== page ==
Emerging Markets Bond ETF (EMBD): Q2 2021 Commentary
During Q2 2021, EMBD posted a total return of +3.10%. This compares to a gain of +4.49% for the JP Morgan EMBI Global Core Index, the fund’s benchmark, over the same period. The benchmark index tracks liquid, US dollar emerging market (EM) fixed and floating-rate debt instruments issued by sovereign and quasi-sovereign entities.
The performance data quoted represents past performance and does not guarantee future results. Investment return and principal value of an investment will fluctuate so that an investor’s shares, when sold or redeemed, may be worth more or less than their original cost. Current performance may be higher or lower than the performance quoted. For performance data current to the most recent month end, please click here. Total Expense ratio: 0.39%.
Cumulative return is the aggregate amount that an investment has gained or lost over time. Annualized return is the average return gained or lost by an investment each year over a given time period.
General Market Review
Following a powerful risk-on sentiment in the first quarter, the market’s global reflation narrative stalled in the second quarter. 10-year US treasury yields, which rose 82 basis points to 1.74% at the end of Q1, started to move lower during Q2 and ended the quarter at 1.47% despite stronger US employment data and higher inflation prints. Several factors drove bond yields lower in Q2: 1) strong overseas demand for US bonds, which was absent in Q1; 2) additional liquidity of about $1 trillion injected into the system due to the US Treasury’s decision to withdraw General Accounts at the Fed and therefore less issuance; and 3) the continued spread of the COVID-19 Delta variant. Nevertheless, the lower bond yields observed in Q2 cast doubt on investors’ global reflation narratives.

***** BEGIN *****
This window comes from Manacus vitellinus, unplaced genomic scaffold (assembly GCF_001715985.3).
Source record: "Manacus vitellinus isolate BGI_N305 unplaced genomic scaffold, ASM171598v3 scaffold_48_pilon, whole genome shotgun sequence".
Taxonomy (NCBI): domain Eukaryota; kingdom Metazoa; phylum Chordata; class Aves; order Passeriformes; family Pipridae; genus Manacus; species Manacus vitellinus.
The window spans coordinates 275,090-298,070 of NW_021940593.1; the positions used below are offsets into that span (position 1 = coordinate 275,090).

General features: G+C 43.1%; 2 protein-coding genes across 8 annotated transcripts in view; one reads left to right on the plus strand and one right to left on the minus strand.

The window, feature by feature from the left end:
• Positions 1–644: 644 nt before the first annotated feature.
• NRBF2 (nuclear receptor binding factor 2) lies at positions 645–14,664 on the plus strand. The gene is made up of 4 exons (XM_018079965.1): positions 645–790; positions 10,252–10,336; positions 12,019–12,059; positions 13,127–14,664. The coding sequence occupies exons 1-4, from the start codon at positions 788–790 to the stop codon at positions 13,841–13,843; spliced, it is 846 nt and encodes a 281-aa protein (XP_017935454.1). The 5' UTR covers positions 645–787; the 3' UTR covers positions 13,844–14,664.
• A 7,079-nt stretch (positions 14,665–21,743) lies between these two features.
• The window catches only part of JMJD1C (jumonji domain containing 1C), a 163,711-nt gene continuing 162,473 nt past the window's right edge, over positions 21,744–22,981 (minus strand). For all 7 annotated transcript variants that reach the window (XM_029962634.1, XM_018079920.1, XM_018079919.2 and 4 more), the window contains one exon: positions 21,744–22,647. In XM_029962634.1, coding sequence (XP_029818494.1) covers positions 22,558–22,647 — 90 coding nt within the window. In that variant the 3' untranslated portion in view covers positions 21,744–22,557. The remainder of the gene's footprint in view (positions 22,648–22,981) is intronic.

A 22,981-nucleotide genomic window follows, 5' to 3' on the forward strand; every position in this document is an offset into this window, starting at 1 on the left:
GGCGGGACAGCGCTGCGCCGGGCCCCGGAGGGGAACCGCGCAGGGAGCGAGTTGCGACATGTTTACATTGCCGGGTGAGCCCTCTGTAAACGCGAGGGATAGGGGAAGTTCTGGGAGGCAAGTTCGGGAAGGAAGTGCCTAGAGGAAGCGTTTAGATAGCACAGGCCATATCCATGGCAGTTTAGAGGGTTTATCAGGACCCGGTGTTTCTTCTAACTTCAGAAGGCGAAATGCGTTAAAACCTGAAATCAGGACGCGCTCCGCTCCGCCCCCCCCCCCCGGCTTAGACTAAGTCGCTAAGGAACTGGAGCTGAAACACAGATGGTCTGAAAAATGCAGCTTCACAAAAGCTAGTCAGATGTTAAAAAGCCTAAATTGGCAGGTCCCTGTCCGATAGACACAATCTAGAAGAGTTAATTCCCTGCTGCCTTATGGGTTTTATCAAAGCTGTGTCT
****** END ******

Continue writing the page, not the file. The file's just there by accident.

Other factors were important drivers in Q2 as well. First, a surge in global consumption collided with significant supply chain bottlenecks. Dwindled corporate inventories, production shortages, and aggressive purchasing habits led to surges in inflation during the re-opening period. Second, the Fed, which maintained a dovish stance in Q1 by emphasizing a flexible 2% average inflation target, turned surprisingly hawkish at the June FOMC meeting. The 2023 median dot plot showed 2 hikes compared to previous guidance of zero rate hikes in 2023. And finally, concerns over the more infectious COVID-19 Delta variant impacted risk-asset sentiments as EM economies with low vaccination rates reintroduced restrictive lockdown measures to contain the spread. The inflation narrative certainly changed in Q2, but central banks like the Fed moved ahead with more hawkish policy stances.
While developed markets (DM) progressively opened up their economies in Q2 as vaccination rates improved, numerous EM countries were unable to secure vaccines and experienced a coinciding third wave of COVID-19 cases due to the more infectious Delta variant. With low vaccination rates, the new spread forced some EM countries to adopt restrictive social-distancing measures to prevent a deterioration of their health care systems. These actions inevitably pared growth expectations. The growth divergence between EM (excluding China) and DM shifted from +6.5% in Q1 to -11.9% in Q2, as Latin America and EM Asian economies shrank during the quarter. Vaccine shortfalls, limited fiscal buffers, and rising prices of basic goods fostered social unrest and political instability as well. As a result, EM investors faced mounting risks in Q2.
The Chinese government also continued its policy normalization in Q2. Officials viewed excess corporate debt levels and rising real estate prices as high priority issues. The government’s tightening measures on the housing market and its lending to the sector started to affect the domestic economy as PMI numbers declined during the period from 51.9 in March to 50.9 in June.
However, the most critical driver for financial asset prices in Q2 was the relentless supply of liquidity by global central banks. When Europe’s vaccination program got off to a slow start relative to the US, the European Central Bank (ECB) quickly announced a plan to accelerate the pace of its bond-buying program to inject more liquidity into the financial system. The Fed’s $120 billion per month quantitative easing program continued to flood the system with excess reserves even as US personal consumption expenditure (PCE) figures accelerated by 3.4% in May YoY. Ultimately, supportive liquidity measures drove EM asset gains during Q2, despite a more challenging macro environment and talks of tightening policy.